ISO 9000


ISO 9000

ISO 9000 is a set of international standards designed to help businesses meet the needs of customers while meeting regulatory and statutory requirements. Many companies see the introduction of a quality management system as a major step forward in controlling and improving their key processes. Other companies simply react to customer demand which assumes they already have suitable systems in place - regardless of whether or not that’s the case.

Looking at how you currently do things - and identifying opportunities to improve - is a great way to start introducing quality management. You will also need to decide whether you want to be formally certified for meeting the ISO 9001 standard.

The benefits

Improving existing practice

ISO 9001

Certification

Costs and resources

A healthy system

1. The benefits

A quality management system provides improved control of key processes

  • All employees follow agreed processes for carrying out key activities, reducing the risk of costly mistakes.

A quality system provides a sound basis for improving quality and customer satisfaction

  • The system describes existing key operations. The system can be adjusted to account for essential changes, such as new technologies, new customers and new ideas.
  • The system provides a way of collecting and acting on suggestions for improvement. This improves the chances of broader quality management initiatives being successful and continuous.

A quality system lets you manage growth more effectively

  • The system makes it easier to integrate new employees and activities.
  • Having a system makes it easier to stay in control.

Many customers demand that each of their suppliers has a quality system

  • They want to make sure the quality of your product or service meets their needs.
  • Many larger customers will require the system to be ISO 9001 certified before investing.

2. Improving existing practice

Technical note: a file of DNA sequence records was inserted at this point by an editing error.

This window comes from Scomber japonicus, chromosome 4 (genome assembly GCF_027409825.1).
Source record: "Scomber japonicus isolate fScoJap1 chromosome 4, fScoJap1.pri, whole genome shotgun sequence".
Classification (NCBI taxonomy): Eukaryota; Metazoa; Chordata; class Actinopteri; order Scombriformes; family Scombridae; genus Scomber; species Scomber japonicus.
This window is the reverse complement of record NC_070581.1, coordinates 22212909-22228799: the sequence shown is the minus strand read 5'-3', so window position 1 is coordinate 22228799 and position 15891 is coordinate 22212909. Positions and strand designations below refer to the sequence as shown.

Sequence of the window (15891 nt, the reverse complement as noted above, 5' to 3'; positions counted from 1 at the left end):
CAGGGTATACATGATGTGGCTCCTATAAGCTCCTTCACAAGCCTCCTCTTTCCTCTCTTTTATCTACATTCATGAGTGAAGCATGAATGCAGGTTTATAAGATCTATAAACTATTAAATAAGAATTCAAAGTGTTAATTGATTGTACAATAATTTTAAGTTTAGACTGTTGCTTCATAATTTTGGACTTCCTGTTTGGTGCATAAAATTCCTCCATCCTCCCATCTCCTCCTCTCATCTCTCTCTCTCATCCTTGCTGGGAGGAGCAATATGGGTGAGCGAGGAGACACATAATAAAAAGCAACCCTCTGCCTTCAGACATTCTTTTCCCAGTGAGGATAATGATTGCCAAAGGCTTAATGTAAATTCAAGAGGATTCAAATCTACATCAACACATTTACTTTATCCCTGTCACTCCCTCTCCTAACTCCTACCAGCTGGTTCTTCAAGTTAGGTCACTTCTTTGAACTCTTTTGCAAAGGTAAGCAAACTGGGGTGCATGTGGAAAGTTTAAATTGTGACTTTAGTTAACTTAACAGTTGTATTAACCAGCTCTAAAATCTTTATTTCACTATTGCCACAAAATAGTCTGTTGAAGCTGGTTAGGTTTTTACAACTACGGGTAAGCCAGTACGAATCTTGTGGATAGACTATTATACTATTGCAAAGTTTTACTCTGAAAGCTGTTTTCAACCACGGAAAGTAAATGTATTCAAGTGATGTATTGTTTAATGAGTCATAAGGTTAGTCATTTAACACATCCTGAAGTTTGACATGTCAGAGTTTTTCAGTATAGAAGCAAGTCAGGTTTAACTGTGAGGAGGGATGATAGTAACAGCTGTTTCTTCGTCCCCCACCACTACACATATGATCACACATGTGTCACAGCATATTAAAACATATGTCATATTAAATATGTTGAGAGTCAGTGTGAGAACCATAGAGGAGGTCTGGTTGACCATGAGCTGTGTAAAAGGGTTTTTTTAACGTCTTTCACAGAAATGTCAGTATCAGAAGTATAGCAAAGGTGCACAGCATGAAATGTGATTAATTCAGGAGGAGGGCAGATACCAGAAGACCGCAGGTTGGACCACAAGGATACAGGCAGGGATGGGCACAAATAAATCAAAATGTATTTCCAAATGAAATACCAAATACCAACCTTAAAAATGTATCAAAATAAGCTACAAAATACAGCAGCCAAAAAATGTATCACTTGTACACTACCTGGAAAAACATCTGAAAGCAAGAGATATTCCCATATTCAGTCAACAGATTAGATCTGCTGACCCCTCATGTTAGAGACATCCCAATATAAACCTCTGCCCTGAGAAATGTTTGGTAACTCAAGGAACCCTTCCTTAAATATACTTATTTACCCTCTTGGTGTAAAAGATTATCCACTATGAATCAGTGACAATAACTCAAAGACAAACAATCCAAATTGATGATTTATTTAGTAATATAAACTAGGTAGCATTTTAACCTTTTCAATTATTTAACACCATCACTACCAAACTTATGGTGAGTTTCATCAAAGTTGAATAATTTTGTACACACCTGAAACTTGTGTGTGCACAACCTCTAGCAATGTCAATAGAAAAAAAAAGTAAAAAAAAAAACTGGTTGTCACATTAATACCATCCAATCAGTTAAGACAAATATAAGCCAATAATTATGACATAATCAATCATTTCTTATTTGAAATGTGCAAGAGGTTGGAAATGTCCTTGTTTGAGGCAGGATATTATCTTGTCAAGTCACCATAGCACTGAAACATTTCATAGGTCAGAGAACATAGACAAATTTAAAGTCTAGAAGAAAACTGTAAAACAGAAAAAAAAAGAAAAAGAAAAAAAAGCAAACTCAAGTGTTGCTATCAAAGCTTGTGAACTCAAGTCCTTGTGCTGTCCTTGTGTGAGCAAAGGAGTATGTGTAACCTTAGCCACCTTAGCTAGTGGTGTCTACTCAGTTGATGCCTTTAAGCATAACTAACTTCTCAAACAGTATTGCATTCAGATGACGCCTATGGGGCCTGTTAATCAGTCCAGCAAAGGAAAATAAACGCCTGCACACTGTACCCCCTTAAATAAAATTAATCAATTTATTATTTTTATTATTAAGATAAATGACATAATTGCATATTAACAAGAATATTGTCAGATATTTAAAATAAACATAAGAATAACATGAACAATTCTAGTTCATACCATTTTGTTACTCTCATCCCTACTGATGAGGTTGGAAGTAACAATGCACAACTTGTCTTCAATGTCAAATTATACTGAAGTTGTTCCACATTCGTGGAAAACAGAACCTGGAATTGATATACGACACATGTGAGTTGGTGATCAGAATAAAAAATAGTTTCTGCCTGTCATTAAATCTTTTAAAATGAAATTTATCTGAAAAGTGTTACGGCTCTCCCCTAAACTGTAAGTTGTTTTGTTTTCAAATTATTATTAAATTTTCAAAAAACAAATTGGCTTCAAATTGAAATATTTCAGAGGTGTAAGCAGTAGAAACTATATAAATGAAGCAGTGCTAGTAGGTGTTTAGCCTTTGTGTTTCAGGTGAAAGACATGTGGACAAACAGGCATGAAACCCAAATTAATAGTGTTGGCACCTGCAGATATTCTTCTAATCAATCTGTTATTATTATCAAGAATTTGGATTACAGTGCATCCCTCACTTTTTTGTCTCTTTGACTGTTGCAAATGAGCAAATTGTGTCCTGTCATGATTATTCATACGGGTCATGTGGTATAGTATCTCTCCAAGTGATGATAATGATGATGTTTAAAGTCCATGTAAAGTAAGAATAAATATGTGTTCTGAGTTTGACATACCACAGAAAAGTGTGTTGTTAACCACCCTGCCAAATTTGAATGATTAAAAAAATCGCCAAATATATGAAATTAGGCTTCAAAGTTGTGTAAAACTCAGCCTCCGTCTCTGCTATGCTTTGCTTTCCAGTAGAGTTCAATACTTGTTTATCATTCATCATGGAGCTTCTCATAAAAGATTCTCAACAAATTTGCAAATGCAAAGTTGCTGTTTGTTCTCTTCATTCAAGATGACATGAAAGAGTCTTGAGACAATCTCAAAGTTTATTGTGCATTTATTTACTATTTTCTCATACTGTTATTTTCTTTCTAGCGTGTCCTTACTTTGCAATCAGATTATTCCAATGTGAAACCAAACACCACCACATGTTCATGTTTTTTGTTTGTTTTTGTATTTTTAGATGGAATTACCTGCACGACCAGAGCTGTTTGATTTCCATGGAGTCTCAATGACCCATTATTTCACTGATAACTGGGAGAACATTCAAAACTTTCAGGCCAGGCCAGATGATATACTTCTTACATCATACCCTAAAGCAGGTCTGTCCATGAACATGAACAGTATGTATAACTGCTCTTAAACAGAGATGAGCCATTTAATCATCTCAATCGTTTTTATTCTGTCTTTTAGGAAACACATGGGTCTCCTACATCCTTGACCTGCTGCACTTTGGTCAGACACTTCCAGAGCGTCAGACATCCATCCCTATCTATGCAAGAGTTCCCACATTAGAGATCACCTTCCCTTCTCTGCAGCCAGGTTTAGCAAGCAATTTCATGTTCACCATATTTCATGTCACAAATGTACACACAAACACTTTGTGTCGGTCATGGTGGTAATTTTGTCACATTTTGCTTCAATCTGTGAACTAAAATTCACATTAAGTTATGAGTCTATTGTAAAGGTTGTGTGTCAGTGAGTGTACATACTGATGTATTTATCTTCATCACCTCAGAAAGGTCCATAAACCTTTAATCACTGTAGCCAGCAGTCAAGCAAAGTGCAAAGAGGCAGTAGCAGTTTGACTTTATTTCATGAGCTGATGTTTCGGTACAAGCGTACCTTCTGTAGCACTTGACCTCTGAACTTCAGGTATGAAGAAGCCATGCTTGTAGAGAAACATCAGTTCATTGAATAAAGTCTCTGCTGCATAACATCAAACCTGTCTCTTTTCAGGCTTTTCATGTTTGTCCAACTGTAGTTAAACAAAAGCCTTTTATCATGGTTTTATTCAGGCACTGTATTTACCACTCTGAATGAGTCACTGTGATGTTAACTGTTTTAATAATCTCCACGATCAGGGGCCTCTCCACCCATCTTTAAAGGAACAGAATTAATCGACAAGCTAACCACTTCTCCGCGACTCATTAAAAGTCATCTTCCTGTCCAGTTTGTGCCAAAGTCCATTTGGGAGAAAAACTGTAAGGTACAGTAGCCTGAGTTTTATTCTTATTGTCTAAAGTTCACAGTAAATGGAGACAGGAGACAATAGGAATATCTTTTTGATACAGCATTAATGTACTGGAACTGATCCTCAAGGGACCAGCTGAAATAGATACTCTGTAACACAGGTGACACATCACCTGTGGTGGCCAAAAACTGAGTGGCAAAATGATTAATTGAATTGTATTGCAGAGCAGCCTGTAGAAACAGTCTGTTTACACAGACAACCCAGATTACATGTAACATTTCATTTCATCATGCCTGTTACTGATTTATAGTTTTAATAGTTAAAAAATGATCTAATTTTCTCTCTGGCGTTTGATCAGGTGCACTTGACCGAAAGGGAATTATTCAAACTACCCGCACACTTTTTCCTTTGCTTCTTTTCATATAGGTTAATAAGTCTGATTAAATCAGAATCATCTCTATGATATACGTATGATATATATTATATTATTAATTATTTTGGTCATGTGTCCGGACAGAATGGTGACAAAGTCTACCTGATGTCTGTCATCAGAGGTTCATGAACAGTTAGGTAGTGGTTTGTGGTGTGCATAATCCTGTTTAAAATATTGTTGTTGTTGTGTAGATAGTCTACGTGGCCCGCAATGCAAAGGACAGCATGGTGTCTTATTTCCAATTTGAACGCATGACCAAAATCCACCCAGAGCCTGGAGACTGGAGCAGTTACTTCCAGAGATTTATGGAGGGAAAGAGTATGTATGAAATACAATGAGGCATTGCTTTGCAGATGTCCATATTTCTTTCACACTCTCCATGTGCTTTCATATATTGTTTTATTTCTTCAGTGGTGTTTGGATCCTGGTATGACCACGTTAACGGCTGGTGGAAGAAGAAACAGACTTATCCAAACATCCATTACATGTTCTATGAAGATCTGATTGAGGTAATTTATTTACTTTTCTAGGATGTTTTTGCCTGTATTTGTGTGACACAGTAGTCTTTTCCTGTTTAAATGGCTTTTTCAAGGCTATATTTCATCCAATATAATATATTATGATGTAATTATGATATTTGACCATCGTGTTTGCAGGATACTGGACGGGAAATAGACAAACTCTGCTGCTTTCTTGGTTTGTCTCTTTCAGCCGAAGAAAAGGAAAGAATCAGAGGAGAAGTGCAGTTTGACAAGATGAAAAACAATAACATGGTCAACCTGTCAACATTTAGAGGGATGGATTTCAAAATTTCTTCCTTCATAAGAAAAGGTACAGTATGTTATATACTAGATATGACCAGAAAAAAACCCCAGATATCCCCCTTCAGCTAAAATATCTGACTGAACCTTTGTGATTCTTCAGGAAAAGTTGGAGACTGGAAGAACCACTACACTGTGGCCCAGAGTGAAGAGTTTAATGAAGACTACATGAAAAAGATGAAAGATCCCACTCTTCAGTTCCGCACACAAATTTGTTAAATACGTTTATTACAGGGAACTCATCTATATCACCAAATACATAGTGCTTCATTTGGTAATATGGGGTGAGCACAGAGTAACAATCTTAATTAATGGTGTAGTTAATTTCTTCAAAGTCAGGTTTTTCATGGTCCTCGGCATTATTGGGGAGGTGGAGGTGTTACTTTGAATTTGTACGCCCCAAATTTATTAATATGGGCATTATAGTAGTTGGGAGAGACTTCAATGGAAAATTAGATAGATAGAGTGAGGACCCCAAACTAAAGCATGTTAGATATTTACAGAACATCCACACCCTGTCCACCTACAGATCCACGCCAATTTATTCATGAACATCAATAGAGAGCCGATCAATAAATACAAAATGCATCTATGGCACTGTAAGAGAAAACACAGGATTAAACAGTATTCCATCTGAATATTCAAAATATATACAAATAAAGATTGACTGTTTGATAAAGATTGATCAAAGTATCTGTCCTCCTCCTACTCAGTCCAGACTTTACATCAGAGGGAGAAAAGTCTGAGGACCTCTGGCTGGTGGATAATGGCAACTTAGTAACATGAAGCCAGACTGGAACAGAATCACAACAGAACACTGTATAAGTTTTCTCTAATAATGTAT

Setting up a quality system usually involves recording current methods of performing key tasks.

Start by looking at your current practices in key areas

  • These tend to be ‘mission critical’ activities, where errors will cause serious problems. Typically, they will be activities which directly affect customer satisfaction.
  • You will also want to focus on any areas that are causing concern.
  • Concentrating on key areas brings the fastest improvements in effectiveness. The system can be rolled out later to other areas.

Plan your approach

  • Think about the resources you will need.
  • Analyse your current business processes by discussing them with the employees involved.
  • Agree a format for recording information. This will include a description of any processes and any related instructions.
  • Document the processes in the agreed format.
  • Authorise the processes. Usually, a specified senior manager will be responsible for authorisation.

Do what is necessary to put the processes in place

  • Distribute details of the processes to the employees involved.
  • Train employees so that they are competent at their job.

Check the new processes are working

Problems may occur due to one or a combination of the following:

  • errors in the earlier writing stage process;
  • employees working in a different way from that agreed;
  • changes in circumstances since the original processes were agreed.

Act to correct the problems

Finding and fixing problems shows that the system is being used positively. Correct problems by:

  • reviewing results from the checking process;
  • preparing (and authorising) revised processes;
  • making sure that employees are trained to follow the revised processes.

In this way, existing practices build to become an effective quality system

  • The authorised processes set out the agreed best working method, but can be updated when necessary.

3. ISO 9001

ISO 9001 (or 'BS EN ISO 9001') is the internationally-agreed standard for effective quality systems

  • ISO 9001 makes sure that your system will maintain quality at a consistent level. It is up to you to decide what defines the quality level in order to meet customer requirements and satisfaction.
  • A quality system meeting ISO 9001 will cover the full range of activities that affect the customer. It will also include measures to make sure the quality system runs smoothly.